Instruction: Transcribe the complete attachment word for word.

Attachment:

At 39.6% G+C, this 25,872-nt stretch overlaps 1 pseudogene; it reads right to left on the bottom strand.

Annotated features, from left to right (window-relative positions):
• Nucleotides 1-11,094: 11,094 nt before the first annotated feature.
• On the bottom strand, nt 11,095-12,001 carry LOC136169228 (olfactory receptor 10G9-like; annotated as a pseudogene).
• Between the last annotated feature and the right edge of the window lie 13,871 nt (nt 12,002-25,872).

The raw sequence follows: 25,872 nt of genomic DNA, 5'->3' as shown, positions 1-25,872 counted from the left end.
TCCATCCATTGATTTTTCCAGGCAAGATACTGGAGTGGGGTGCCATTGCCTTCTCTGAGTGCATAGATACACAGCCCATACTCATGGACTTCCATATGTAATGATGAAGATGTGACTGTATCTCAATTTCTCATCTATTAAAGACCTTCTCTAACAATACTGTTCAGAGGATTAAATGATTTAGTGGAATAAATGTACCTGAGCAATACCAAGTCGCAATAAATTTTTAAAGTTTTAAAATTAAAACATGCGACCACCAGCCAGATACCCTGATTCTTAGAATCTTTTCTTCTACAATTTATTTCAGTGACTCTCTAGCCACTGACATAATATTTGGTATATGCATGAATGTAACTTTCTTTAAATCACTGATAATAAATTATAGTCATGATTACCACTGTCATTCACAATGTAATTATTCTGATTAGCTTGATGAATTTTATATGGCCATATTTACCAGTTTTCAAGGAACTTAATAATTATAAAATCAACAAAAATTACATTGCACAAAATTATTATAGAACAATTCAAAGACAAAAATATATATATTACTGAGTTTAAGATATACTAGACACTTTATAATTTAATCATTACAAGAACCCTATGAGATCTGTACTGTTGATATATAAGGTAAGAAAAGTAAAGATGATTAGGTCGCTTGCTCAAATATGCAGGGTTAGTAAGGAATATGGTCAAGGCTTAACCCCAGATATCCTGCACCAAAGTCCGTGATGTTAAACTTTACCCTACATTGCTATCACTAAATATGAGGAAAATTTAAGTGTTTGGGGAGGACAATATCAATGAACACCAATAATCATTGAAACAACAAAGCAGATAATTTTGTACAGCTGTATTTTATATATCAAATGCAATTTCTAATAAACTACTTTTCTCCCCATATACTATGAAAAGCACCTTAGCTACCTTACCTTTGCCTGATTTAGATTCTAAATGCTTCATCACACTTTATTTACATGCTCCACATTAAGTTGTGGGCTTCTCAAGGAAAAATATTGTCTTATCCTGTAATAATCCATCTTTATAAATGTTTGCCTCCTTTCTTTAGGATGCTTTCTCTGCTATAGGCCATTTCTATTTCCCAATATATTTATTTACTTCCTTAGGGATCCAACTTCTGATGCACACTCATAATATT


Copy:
At 39.6% G+C, this 25,872-nt stretch overlaps 1 pseudogene; it reads right to left on the bottom strand.

Annotated features, from left to right (window-relative positions):
• Nucleotides 1-11,094: 11,094 nt before the first annotated feature.
• On the bottom strand, nt 11,095-12,001 carry LOC136169228 (olfactory receptor 10G9-like; annotated as a pseudogene).
• Between the last annotated feature and the right edge of the window lie 13,871 nt (nt 12,002-25,872).

The raw sequence follows: 25,872 nt of genomic DNA, 5'->3' as shown, positions 1-25,872 counted from the left end.
TCCATCCATTGATTTTTCCAGGCAAGATACTGGAGTGGGGTGCCATTGCCTTCTCTGAGTGCATAGATACACAGCCCATACTCATGGACTTCCATATGTAATGATGAAGATGTGACTGTATCTCAATTTCTCATCTATTAAAGACCTTCTCTAACAATACTGTTCAGAGGATTAAATGATTTAGTGGAATAAATGTACCTGAGCAATACCAAGTCGCAATAAATTTTTAAAGTTTTAAAATTAAAACATGCGACCACCAGCCAGATACCCTGATTCTTAGAATCTTTTCTTCTACAATTTATTTCAGTGACTCTCTAGCCACTGACATAATATTTGGTATATGCATGAATGTAACTTTCTTTAAATCACTGATAATAAATTATAGTCATGATTACCACTGTCATTCACAATGTAATTATTCTGATTAGCTTGATGAATTTTATATGGCCATATTTACCAGTTTTCAAGGAACTTAATAATTATAAAATCAACAAAAATTACATTGCACAAAATTATTATAGAACAATTCAAAGACAAAAATATATATATTACTGAGTTTAAGATATACTAGACACTTTATAATTTAATCATTACAAGAACCCTATGAGATCTGTACTGTTGATATATAAGGTAAGAAAAGTAAAGATGATTAGGTCGCTTGCTCAAATATGCAGGGTTAGTAAGGAATATGGTCAAGGCTTAACCCCAGATATCCTGCACCAAAGTCCGTGATGTTAAACTTTACCCTACATTGCTATCACTAAATATGAGGAAAATTTAAGTGTTTGGGGAGGACAATATCAATGAACACCAATAATCATTGAAACAACAAAGCAGATAATTTTGTACAGCTGTATTTTATATATCAAATGCAATTTCTAATAAACTACTTTTCTCCCCATATACTATGAAAAGCACCTTAGCTACCTTACCTTTGCCTGATTTAGATTCTAAATGCTTCATCACACTTTATTTACATGCTCCACATTAAGTTGTGGGCTTCTCAAGGAAAAATATTGTCTTATCCTGTAATAATCCATCTTTATAAATGTTTGCCTCCTTTCTTTAGGATGCTTTCTCTGCTATAGGCCATTTCTATTTCCCAATATATTTATTTACTTCCTTAGGGATCCAACTTCTGATGCACACTCATAATATT